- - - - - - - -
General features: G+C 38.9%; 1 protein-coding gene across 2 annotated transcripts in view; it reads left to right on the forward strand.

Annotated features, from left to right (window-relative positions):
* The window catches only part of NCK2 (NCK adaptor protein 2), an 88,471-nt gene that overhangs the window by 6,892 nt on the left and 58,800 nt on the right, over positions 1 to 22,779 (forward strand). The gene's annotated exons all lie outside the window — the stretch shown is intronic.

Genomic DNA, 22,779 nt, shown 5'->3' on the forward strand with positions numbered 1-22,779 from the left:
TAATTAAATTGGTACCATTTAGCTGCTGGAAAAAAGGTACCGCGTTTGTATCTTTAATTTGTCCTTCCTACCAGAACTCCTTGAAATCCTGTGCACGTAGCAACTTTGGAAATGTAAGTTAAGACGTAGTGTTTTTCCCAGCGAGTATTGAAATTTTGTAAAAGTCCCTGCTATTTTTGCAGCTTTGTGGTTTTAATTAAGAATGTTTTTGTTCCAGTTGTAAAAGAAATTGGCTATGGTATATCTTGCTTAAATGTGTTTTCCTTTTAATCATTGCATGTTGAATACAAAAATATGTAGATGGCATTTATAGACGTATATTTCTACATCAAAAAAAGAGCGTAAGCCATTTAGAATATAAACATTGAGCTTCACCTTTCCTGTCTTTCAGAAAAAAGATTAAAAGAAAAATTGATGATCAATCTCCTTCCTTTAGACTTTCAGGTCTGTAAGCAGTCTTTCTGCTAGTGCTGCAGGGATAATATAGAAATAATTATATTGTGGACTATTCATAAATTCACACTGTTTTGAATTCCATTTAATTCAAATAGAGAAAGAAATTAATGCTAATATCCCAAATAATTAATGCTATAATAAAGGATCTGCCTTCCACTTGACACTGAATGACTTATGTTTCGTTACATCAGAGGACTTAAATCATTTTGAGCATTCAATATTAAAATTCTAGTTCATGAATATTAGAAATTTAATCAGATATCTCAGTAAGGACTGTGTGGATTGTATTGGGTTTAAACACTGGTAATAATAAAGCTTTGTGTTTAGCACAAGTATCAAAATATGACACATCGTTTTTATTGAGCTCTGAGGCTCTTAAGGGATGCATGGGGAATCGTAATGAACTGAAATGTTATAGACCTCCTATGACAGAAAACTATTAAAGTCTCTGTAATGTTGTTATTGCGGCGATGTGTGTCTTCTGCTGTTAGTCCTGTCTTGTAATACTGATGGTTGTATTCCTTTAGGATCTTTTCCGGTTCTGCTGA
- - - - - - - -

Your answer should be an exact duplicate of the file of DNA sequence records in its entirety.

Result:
General features: G+C 38.9%; 1 protein-coding gene across 2 annotated transcripts in view; it reads left to right on the forward strand.

Annotated features, from left to right (window-relative positions):
* The window catches only part of NCK2 (NCK adaptor protein 2), an 88,471-nt gene that overhangs the window by 6,892 nt on the left and 58,800 nt on the right, over positions 1 to 22,779 (forward strand). The gene's annotated exons all lie outside the window — the stretch shown is intronic.

Genomic DNA, 22,779 nt, shown 5'->3' on the forward strand with positions numbered 1-22,779 from the left:
TAATTAAATTGGTACCATTTAGCTGCTGGAAAAAAGGTACCGCGTTTGTATCTTTAATTTGTCCTTCCTACCAGAACTCCTTGAAATCCTGTGCACGTAGCAACTTTGGAAATGTAAGTTAAGACGTAGTGTTTTTCCCAGCGAGTATTGAAATTTTGTAAAAGTCCCTGCTATTTTTGCAGCTTTGTGGTTTTAATTAAGAATGTTTTTGTTCCAGTTGTAAAAGAAATTGGCTATGGTATATCTTGCTTAAATGTGTTTTCCTTTTAATCATTGCATGTTGAATACAAAAATATGTAGATGGCATTTATAGACGTATATTTCTACATCAAAAAAAGAGCGTAAGCCATTTAGAATATAAACATTGAGCTTCACCTTTCCTGTCTTTCAGAAAAAAGATTAAAAGAAAAATTGATGATCAATCTCCTTCCTTTAGACTTTCAGGTCTGTAAGCAGTCTTTCTGCTAGTGCTGCAGGGATAATATAGAAATAATTATATTGTGGACTATTCATAAATTCACACTGTTTTGAATTCCATTTAATTCAAATAGAGAAAGAAATTAATGCTAATATCCCAAATAATTAATGCTATAATAAAGGATCTGCCTTCCACTTGACACTGAATGACTTATGTTTCGTTACATCAGAGGACTTAAATCATTTTGAGCATTCAATATTAAAATTCTAGTTCATGAATATTAGAAATTTAATCAGATATCTCAGTAAGGACTGTGTGGATTGTATTGGGTTTAAACACTGGTAATAATAAAGCTTTGTGTTTAGCACAAGTATCAAAATATGACACATCGTTTTTATTGAGCTCTGAGGCTCTTAAGGGATGCATGGGGAATCGTAATGAACTGAAATGTTATAGACCTCCTATGACAGAAAACTATTAAAGTCTCTGTAATGTTGTTATTGCGGCGATGTGTGTCTTCTGCTGTTAGTCCTGTCTTGTAATACTGATGGTTGTATTCCTTTAGGATCTTTTCCGGTTCTGCTGA